Tim Sherwood was shooting from his gilet-covered hip. “Some of these managers are actually touting themselves for my job. I don’t think that’s right,” he said. “It’s something that doesn’t sit well with me. If anyone ever asks me about another job I just tell them that they’ve got another manager.”
The object of his ire, the man who coveted his post at White Hart Lane, was the then Holland manager, Louis van Gaal. Much as Sherwood was upset by the breach of etiquette, his problem was that the attraction seemed to be mutual. Tottenham wanted Van Gaal; he wanted them.
But Van Gaal and Spurs were never united. Instead, Manchester United added to their recent history of poaching Tottenham players by recruiting their main managerial target. Van Gaal happily took the more glamorous assignment. Tottenham had to make do with the consolation prize: Mauricio Pochettino.
Sherwood was speaking in April 2014. This is April 2016. Two years have brought a considerable change. Indeed, eight months have produced a role reversal. Van Gaal’s United travel to north London on Sunday in the position many expected Tottenham to occupy, outside the Champions League places but looking in enviously. Pochettino’s Spurs are in the spot some tipped United to fill, of title contenders.
Tottenham Hotspur are in title contention
Image credit: AFP
Tottenham’s revival has proved part of the knock-on effect from David Moyes’ struggles at Old Trafford. Spurs had to substitute Pochettino for Van Gaal on their wishlist two years ago. Now, even if the United board’s stubbornness manifests itself in a decision to stick by the 64-year-old, there is little doubt the majority of supporters would willingly trade Van Gaal for Pochettino, just as their Spurs counterparts must consider United’s move for the Dutchman a merciful escape.
It seems a sliding-doors moment, a turning point that extricated them from the damaging cycle of forever pursuing managers who represented the opposite of the incumbent and never quite took Tottenham where they wanted to go. It is inconceivable that Van Gaal, inheriting the squad Spurs had in 2014 and with their resources, would have piloted them to second place now.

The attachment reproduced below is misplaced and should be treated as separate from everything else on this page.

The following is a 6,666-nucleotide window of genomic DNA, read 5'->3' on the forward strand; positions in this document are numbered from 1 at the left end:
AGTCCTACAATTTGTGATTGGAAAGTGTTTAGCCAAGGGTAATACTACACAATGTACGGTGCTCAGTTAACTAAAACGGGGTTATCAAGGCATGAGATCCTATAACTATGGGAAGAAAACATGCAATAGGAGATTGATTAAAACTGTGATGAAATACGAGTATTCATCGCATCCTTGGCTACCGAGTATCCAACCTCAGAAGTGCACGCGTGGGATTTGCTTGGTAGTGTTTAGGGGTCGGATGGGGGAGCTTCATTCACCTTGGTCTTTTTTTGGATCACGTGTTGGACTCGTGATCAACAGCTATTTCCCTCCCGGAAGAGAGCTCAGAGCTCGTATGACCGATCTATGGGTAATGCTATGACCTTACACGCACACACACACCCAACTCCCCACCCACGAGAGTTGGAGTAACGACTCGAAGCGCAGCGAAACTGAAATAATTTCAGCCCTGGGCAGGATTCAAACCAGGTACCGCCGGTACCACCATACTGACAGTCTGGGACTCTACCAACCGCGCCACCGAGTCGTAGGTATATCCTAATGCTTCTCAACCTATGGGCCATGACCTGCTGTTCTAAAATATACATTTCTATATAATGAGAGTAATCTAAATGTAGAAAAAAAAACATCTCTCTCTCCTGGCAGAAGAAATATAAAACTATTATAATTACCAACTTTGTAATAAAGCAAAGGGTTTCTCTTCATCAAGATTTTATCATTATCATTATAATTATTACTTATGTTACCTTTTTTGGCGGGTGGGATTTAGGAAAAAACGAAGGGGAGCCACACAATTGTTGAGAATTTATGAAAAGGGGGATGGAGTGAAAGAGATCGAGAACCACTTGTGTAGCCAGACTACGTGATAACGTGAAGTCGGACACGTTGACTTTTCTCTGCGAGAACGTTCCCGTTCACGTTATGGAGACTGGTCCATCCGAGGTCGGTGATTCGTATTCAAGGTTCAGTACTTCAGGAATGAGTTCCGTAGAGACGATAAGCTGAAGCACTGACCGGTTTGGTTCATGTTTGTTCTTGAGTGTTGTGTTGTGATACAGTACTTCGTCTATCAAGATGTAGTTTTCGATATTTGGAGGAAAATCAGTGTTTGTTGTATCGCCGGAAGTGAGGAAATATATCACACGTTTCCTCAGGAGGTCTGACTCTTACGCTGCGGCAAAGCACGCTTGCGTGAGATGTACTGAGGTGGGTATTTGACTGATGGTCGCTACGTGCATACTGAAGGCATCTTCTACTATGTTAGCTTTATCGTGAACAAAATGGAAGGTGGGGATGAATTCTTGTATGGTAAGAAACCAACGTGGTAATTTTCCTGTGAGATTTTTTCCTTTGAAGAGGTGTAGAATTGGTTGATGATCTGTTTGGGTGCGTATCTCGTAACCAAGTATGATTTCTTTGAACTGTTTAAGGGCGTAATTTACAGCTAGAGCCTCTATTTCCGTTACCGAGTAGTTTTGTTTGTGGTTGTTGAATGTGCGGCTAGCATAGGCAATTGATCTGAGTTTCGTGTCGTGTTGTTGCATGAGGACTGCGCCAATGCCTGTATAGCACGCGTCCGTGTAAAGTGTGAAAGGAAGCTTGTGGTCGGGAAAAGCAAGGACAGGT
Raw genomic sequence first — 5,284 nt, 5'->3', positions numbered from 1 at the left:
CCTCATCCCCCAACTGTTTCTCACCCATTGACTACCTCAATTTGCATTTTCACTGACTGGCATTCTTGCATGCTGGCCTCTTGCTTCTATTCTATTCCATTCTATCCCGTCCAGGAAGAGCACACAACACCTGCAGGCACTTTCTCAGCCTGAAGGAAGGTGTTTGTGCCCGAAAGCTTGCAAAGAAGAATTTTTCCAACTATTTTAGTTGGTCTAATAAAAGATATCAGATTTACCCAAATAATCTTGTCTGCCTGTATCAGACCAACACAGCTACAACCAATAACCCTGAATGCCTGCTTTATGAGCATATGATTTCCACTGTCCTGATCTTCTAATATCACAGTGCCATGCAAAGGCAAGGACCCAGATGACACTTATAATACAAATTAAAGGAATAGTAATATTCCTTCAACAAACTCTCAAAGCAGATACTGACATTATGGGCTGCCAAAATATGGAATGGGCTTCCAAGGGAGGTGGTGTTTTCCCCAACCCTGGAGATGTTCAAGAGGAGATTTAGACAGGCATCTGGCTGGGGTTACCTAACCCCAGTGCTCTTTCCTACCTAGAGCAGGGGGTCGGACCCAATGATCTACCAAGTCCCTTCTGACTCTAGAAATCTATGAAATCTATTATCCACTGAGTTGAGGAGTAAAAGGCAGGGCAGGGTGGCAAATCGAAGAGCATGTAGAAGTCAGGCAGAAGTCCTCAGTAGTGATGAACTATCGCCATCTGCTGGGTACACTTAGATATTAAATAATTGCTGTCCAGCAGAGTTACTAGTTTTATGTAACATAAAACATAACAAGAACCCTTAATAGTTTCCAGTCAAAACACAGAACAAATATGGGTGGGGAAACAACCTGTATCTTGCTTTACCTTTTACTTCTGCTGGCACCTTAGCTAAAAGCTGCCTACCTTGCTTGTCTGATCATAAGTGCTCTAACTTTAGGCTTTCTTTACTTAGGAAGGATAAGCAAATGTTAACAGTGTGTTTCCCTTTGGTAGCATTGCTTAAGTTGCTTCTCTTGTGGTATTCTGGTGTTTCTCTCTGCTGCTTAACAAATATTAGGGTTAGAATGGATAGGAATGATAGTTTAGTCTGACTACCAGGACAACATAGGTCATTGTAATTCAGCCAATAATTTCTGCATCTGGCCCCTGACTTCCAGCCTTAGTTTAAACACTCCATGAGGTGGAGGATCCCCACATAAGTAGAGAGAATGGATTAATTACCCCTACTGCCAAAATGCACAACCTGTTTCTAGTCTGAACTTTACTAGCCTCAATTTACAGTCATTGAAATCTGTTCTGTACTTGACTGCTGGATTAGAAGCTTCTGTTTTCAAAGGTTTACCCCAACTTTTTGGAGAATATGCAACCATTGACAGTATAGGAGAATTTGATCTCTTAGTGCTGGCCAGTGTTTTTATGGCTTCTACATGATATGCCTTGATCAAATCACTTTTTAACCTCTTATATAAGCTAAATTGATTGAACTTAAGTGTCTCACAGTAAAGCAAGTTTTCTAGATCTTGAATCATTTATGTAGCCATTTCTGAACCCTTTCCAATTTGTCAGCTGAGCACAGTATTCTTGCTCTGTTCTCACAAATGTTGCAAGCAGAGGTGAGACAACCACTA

While Daniel Levy can be congratulated for plumping for Pochettino, the reality is that he was not a like-for-like deputy for the unavailable Van Gaal. These are managers with certain common denominators and stark differences.
Each espouses youth. The Dutchman has named the youngest starting XI in the Premier League this season, when a group with an average age of 23.1 faced Watford. Over the course of a campaign, Spurs’ average age, under 25, is much the lowest. Each has appeared to leave an attack undermanned and has stumbled on a striking solution: much as Harry Kane is Tottenham’s talisman now, Pochettino did not grant him a league start until November 2014. Marcus Rashford was behind Will Keane in Van Gaal’s thinking two months ago. They have assembled sides with the division’s two best defensive records. They have shown a willingness to discard expensive arrivals and bigger names.
Louis van Gaal has been under pressure for much of the season
Image credit: Reuters